That the party (the Aam Aadmi Party) which stopped what appeared unstoppable has since imploded and, in any case, had no serious analysis of what has been chronically wrong in the nation’s politics and political economy in the last two and a half decades, is not the main point of relevance. What is heartening rather is that it awakened people to correct their judgement of only nine months ago and it did so with hardly any resources, thereby giving the lie to the idea that the future of Indian parliamentary politics lies in cash-debased, American-style, electioneering given over to the sinister manipulations of public relations companies and a shallow mainstream media cheerleading for elitist ideas of “development”. There is no more urgent task than to consolidate and build on this no small, though local, achievement in Delhi; and, at this particular juncture, it is not a task that can be carried out by any one party all on its own. I will return to this last point in a moment. The agitation against the Land Acquisition Bill is heartening for two quite separate reasons.
“The agitation against the Land Acquisition Bill reflects an understanding of the current malaise in notions of ‘development’ that has afflicted governments both Central and regional, including some in the Left.”
First, it reflects an intuitive understanding of the current malaise that lies at the heart of notions of “development” that has afflicted governments both Central and regional (including even some Left governments). It suggests that ordinary people and the leaders who have mobilised them in the recent agitations may be moving to a deeper understanding of the corruption that is at stake in the country’s governance.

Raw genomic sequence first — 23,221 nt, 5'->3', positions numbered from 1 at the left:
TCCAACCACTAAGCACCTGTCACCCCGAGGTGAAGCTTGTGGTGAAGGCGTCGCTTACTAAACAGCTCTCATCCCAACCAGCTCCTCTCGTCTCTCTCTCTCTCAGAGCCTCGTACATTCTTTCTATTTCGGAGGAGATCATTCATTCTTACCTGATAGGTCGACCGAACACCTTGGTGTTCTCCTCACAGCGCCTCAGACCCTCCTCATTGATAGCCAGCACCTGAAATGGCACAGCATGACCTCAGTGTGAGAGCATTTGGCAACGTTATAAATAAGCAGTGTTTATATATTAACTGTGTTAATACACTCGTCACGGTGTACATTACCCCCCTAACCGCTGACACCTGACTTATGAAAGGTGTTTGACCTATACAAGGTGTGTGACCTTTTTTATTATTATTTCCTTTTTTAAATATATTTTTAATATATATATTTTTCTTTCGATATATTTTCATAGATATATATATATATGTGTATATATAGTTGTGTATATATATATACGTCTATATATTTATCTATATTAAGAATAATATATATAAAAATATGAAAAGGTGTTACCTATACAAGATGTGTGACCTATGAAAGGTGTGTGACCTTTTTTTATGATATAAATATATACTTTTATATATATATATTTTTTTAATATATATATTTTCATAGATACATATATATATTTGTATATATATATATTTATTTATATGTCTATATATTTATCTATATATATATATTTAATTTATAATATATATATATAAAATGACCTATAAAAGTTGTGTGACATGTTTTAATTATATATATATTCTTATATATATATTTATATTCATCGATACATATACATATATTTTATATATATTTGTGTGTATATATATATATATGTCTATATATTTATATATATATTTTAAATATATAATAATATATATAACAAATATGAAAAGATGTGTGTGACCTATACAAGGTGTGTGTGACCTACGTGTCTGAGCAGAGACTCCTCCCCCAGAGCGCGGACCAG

There is, of course, the reprehensible large-scale corruption of politicians that the AAP — and its antecedents in a popular movement — brought to nationwide public attention and resentment. But underlying this is the more submerged corruption of a set of policies which for 25 years have systematically taken actual and potential resources and opportunities away from the working people of both rural and urban India and handed them over in grotesquely large measure to a minuscule domestic and foreign elite. The manner in which this is done is shrouded in high-sounding economic policy rhetoric and so it appears to have a veneer of respectability, but it is a criminal transfer that any clear-eyed analysis would reveal to be a form of corruption that is far more deep-going than the more visible, titillating (and, no doubt) venal acts of politicians that the media pruriently displays, while hiding from public view the more structural malaise which has vastly more debilitating effects on ordinary people.